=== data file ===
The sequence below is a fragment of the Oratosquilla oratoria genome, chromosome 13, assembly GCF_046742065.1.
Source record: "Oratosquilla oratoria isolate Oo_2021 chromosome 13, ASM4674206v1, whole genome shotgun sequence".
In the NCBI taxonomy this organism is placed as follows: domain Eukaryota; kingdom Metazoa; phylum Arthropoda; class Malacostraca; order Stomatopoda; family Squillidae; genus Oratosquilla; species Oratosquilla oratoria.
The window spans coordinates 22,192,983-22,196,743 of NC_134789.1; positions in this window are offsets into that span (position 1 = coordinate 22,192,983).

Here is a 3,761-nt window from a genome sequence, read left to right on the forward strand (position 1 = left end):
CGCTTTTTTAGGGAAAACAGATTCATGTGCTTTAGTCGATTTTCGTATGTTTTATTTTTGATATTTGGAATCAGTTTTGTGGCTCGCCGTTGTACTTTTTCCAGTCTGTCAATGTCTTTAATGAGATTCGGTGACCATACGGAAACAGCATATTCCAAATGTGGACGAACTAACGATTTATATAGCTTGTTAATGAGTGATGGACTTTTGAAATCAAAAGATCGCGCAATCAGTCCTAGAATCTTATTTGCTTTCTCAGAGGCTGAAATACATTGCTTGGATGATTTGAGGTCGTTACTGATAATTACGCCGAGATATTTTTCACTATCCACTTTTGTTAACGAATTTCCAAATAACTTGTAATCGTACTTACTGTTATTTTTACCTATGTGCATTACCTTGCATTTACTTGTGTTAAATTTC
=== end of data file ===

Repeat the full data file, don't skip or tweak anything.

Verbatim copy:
The sequence below is a fragment of the Oratosquilla oratoria genome, chromosome 13, assembly GCF_046742065.1.
Source record: "Oratosquilla oratoria isolate Oo_2021 chromosome 13, ASM4674206v1, whole genome shotgun sequence".
In the NCBI taxonomy this organism is placed as follows: domain Eukaryota; kingdom Metazoa; phylum Arthropoda; class Malacostraca; order Stomatopoda; family Squillidae; genus Oratosquilla; species Oratosquilla oratoria.
The window spans coordinates 22,192,983-22,196,743 of NC_134789.1; positions in this window are offsets into that span (position 1 = coordinate 22,192,983).

Here is a 3,761-nt window from a genome sequence, read left to right on the forward strand (position 1 = left end):
CGCTTTTTTAGGGAAAACAGATTCATGTGCTTTAGTCGATTTTCGTATGTTTTATTTTTGATATTTGGAATCAGTTTTGTGGCTCGCCGTTGTACTTTTTCCAGTCTGTCAATGTCTTTAATGAGATTCGGTGACCATACGGAAACAGCATATTCCAAATGTGGACGAACTAACGATTTATATAGCTTGTTAATGAGTGATGGACTTTTGAAATCAAAAGATCGCGCAATCAGTCCTAGAATCTTATTTGCTTTCTCAGAGGCTGAAATACATTGCTTGGATGATTTGAGGTCGTTACTGATAATTACGCCGAGATATTTTTCACTATCCACTTTTGTTAACGAATTTCCAAATAACTTGTAATCGTACTTACTGTTATTTTTACCTATGTGCATTACCTTGCATTTACTTGTGTTAAATTTC